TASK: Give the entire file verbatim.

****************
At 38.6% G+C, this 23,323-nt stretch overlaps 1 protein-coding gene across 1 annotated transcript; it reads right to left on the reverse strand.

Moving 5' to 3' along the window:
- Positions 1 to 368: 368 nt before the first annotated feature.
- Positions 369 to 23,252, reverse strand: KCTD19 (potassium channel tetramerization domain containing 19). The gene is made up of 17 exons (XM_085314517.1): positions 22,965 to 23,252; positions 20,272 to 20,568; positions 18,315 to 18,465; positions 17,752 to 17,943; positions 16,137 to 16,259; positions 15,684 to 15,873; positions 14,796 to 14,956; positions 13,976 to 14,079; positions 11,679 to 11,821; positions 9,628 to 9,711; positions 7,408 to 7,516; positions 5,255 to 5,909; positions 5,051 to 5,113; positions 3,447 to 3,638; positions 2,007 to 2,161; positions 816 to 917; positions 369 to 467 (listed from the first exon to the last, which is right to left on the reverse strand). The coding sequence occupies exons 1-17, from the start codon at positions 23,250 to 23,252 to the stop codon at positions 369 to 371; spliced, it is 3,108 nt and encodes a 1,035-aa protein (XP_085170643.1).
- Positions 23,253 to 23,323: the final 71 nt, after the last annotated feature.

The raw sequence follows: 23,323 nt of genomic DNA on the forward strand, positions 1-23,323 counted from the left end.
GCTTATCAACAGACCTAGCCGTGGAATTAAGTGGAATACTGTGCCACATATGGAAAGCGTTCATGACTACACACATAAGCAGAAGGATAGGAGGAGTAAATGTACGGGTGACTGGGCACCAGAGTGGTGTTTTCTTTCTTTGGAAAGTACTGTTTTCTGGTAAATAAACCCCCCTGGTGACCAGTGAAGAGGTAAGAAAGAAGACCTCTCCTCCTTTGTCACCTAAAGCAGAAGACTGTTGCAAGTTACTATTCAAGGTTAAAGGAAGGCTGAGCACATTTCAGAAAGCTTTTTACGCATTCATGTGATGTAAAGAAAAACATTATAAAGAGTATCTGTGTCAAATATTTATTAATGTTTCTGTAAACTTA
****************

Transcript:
At 38.6% G+C, this 23,323-nt stretch overlaps 1 protein-coding gene across 1 annotated transcript; it reads right to left on the reverse strand.

Moving 5' to 3' along the window:
- Positions 1 to 368: 368 nt before the first annotated feature.
- Positions 369 to 23,252, reverse strand: KCTD19 (potassium channel tetramerization domain containing 19). The gene is made up of 17 exons (XM_085314517.1): positions 22,965 to 23,252; positions 20,272 to 20,568; positions 18,315 to 18,465; positions 17,752 to 17,943; positions 16,137 to 16,259; positions 15,684 to 15,873; positions 14,796 to 14,956; positions 13,976 to 14,079; positions 11,679 to 11,821; positions 9,628 to 9,711; positions 7,408 to 7,516; positions 5,255 to 5,909; positions 5,051 to 5,113; positions 3,447 to 3,638; positions 2,007 to 2,161; positions 816 to 917; positions 369 to 467 (listed from the first exon to the last, which is right to left on the reverse strand). The coding sequence occupies exons 1-17, from the start codon at positions 23,250 to 23,252 to the stop codon at positions 369 to 371; spliced, it is 3,108 nt and encodes a 1,035-aa protein (XP_085170643.1).
- Positions 23,253 to 23,323: the final 71 nt, after the last annotated feature.

The raw sequence follows: 23,323 nt of genomic DNA on the forward strand, positions 1-23,323 counted from the left end.
GCTTATCAACAGACCTAGCCGTGGAATTAAGTGGAATACTGTGCCACATATGGAAAGCGTTCATGACTACACACATAAGCAGAAGGATAGGAGGAGTAAATGTACGGGTGACTGGGCACCAGAGTGGTGTTTTCTTTCTTTGGAAAGTACTGTTTTCTGGTAAATAAACCCCCCTGGTGACCAGTGAAGAGGTAAGAAAGAAGACCTCTCCTCCTTTGTCACCTAAAGCAGAAGACTGTTGCAAGTTACTATTCAAGGTTAAAGGAAGGCTGAGCACATTTCAGAAAGCTTTTTACGCATTCATGTGATGTAAAGAAAAACATTATAAAGAGTATCTGTGTCAAATATTTATTAATGTTTCTGTAAACTTA